Now, $35.000 is hanging in the balance. Does the seller pay the difference in cash? That would mean they have the extra cash laying around and are willing to pay above the appraised value of the home (not likely). And after you’ve already come down on the price in negotiation with the seller, you may not be willing to come down again so drastically.

Needless to say, the deal is shot and its back to the drawing board for you both.

Here are a few steps that could save you from the aforementioned scenario as a buyer or seller:

  1. If you are a buyer, have your lender hire an appraisal from your county or neighborhood. An appraisal familiar with your area and knowing your area well could mean life or death to your deal.

  2. Make sure the appraiser is qualified. Your appraiser should be certified by the state’s national board of real estate appraisers. An appraiser who belongs to a professional organization such as the Association of Georgia Real Estate Appraisers (AGREA).

  3.  Provide any information regarding your home, the neighborhood, and any recent comps you know of. This information won’t promise to change your appraisal value but it could be welcomed by your appraiser. The more information, the better.

  4. As a seller, consider obtaining a pre-listing appraisal before you even list your home.

  5. A pre-listing appraisal will provide you with a much more realistic market value and could save you from wasted time, energy and money in the future.

Low appraisals are typically seen during a declining housing market because of the lack of comparable homes in the area. Not having “comps” to compare your home to makes it difficult to determine the most accurate true market value. When the market is slow, good comps age fast, and with a rise in foreclosures, can result in appraisers have a hard time justifying the price you set.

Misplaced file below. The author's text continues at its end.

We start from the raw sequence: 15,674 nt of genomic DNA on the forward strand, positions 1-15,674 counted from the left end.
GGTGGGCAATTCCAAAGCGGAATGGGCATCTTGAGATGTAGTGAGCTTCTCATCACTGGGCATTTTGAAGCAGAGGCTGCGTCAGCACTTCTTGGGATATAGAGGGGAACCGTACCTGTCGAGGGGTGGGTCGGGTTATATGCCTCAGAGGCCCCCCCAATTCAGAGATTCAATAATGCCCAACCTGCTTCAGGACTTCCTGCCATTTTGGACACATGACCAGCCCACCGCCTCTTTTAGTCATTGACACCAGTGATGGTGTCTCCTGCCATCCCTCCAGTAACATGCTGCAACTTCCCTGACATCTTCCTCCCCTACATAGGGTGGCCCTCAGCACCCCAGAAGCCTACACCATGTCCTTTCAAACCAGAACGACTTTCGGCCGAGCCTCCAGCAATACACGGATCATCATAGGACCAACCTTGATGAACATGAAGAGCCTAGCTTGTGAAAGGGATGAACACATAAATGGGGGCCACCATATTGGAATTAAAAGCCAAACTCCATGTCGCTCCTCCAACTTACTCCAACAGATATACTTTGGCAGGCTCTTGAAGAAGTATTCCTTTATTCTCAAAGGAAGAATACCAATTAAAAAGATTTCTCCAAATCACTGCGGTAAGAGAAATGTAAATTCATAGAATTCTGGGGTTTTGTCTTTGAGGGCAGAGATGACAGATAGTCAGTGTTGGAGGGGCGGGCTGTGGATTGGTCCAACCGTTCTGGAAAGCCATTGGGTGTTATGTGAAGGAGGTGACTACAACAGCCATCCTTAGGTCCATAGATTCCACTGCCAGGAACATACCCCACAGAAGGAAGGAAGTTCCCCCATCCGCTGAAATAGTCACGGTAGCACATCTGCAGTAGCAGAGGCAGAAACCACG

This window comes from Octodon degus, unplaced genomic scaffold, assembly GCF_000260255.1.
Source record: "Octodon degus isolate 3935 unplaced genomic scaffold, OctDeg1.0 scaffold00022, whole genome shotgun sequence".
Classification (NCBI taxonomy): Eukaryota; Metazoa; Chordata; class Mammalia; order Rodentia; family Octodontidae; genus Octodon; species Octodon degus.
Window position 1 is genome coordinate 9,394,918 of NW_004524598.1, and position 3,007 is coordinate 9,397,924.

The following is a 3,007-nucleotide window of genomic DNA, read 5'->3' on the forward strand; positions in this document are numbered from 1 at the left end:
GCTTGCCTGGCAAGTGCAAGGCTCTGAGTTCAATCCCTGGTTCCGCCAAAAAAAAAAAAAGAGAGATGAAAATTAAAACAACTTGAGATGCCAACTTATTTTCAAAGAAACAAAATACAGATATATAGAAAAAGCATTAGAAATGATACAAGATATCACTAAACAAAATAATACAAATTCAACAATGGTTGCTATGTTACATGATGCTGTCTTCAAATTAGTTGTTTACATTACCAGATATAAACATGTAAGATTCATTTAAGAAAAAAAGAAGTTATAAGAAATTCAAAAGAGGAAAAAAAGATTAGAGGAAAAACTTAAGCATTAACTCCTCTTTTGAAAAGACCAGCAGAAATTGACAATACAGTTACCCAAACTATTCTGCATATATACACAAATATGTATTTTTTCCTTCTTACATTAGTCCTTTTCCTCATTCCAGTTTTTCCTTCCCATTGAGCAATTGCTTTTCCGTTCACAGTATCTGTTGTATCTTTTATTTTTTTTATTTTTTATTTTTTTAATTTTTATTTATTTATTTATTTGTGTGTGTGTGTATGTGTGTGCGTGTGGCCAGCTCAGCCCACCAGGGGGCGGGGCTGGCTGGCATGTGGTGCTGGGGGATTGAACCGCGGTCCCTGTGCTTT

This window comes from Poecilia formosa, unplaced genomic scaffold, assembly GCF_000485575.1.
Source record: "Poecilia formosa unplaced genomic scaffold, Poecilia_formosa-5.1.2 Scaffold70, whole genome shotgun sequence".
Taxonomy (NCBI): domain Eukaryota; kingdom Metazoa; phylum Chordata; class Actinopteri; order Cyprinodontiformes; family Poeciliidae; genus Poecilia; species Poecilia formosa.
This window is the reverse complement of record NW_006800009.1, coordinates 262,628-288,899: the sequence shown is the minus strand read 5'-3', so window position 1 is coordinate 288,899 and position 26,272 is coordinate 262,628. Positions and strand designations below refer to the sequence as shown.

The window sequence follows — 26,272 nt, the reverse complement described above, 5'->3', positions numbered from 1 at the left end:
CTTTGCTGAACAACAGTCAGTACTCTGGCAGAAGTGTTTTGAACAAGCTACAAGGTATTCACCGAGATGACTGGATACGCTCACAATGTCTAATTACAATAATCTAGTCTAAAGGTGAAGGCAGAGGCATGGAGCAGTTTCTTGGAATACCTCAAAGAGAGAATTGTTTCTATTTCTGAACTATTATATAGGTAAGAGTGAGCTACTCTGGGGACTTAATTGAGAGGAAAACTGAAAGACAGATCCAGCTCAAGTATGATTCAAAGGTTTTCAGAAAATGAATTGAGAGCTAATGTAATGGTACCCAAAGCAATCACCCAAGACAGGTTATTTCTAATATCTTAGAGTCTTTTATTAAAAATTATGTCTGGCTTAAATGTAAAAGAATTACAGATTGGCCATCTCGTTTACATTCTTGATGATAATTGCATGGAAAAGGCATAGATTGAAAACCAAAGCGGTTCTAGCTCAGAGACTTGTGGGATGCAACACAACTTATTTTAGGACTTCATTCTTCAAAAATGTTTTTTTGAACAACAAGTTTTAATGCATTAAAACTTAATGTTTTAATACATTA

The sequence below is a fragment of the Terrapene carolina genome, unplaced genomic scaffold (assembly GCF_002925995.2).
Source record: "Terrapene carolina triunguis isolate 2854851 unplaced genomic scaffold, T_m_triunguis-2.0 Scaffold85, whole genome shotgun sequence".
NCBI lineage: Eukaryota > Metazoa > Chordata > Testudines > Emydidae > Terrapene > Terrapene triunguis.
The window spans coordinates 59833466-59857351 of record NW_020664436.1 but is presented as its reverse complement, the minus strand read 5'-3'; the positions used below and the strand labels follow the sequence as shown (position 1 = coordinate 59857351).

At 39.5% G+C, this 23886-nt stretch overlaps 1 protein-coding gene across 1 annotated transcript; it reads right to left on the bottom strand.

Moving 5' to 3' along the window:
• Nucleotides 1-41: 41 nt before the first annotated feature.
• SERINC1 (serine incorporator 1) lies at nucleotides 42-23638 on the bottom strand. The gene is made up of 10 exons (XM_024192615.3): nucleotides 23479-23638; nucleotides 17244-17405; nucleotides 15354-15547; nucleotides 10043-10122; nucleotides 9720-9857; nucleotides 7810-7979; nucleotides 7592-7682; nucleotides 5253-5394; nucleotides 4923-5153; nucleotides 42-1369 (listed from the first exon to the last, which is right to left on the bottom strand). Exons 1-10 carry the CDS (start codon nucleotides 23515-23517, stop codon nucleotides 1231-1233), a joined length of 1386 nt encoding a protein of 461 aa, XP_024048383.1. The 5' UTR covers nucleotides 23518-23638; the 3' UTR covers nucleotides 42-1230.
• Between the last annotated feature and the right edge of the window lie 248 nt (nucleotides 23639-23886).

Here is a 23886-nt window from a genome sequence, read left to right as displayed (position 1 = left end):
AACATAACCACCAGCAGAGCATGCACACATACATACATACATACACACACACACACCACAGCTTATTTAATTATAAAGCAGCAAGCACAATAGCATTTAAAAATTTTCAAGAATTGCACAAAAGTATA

To get in touch with an appraiser in your area or for more information click on one of the areas below closest to you:

|Dekalb County|Dunwoody|Fulton County|Gwinnett County|Marietta|Sandy Springs

Getting an appraisal


When you find yourself in a profession that requires to poke around the innermost workings of a person’s home, you are bound to come across some unexpected extremities. While you may commonly be faced with a subtle indentation or loose floorboard, many inspectors and appraisers are delighted to find the occasional surprise. As with any job, unforeseen circumstances are often entertaining and break up the daily redundancy. We collected a few pictures taken by home inspectors and appraisers while on the job that surprised them at the time, and are bound to surprise you as well. 

Do not pass "Go." - According to the homeowners, they pulled up there existing carpet to find this elaborate flooring resembling a Monopoly board.

Who needs a keg? - Sometimes there's no time for frivolous things like cups, kegs, trash cans, etc. 

But, why? - We may not specialize in construction, but it doesn't take a professional to see that this garage is a bit problematic. Maybe it's built for a hovercraft. 

Wait is this..? - Yes, this is a servant quarter. Often times in old houses, appraisers and inspectors will find hidden rooms in the home used for a variety of purposes. This particular room was used for servants. 

"Want to see a dead body?" - Every family has its secrets, we try not to ask questions we really don't want to hear the answers to. "Why is there a pair of coffins in your attic?" is sure to pose unwanted results. 

This is awkward - It is moments like this in which silence and speed come in handy. 

Posted by on February 17th, 2016 12:31 PMLeave a Comment